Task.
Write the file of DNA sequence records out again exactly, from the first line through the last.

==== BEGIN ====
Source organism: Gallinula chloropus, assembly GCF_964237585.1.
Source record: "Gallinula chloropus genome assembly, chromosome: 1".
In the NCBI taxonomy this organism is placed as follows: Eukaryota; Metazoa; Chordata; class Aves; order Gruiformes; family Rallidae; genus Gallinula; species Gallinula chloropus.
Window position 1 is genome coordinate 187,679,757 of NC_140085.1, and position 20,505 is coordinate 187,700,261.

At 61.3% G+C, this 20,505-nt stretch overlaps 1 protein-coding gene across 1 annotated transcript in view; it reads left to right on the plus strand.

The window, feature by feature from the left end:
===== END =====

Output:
Source organism: Gallinula chloropus, assembly GCF_964237585.1.
Source record: "Gallinula chloropus genome assembly, chromosome: 1".
In the NCBI taxonomy this organism is placed as follows: Eukaryota; Metazoa; Chordata; class Aves; order Gruiformes; family Rallidae; genus Gallinula; species Gallinula chloropus.
Window position 1 is genome coordinate 187,679,757 of NC_140085.1, and position 20,505 is coordinate 187,700,261.

At 61.3% G+C, this 20,505-nt stretch overlaps 1 protein-coding gene across 1 annotated transcript in view; it reads left to right on the plus strand.

The window, feature by feature from the left end: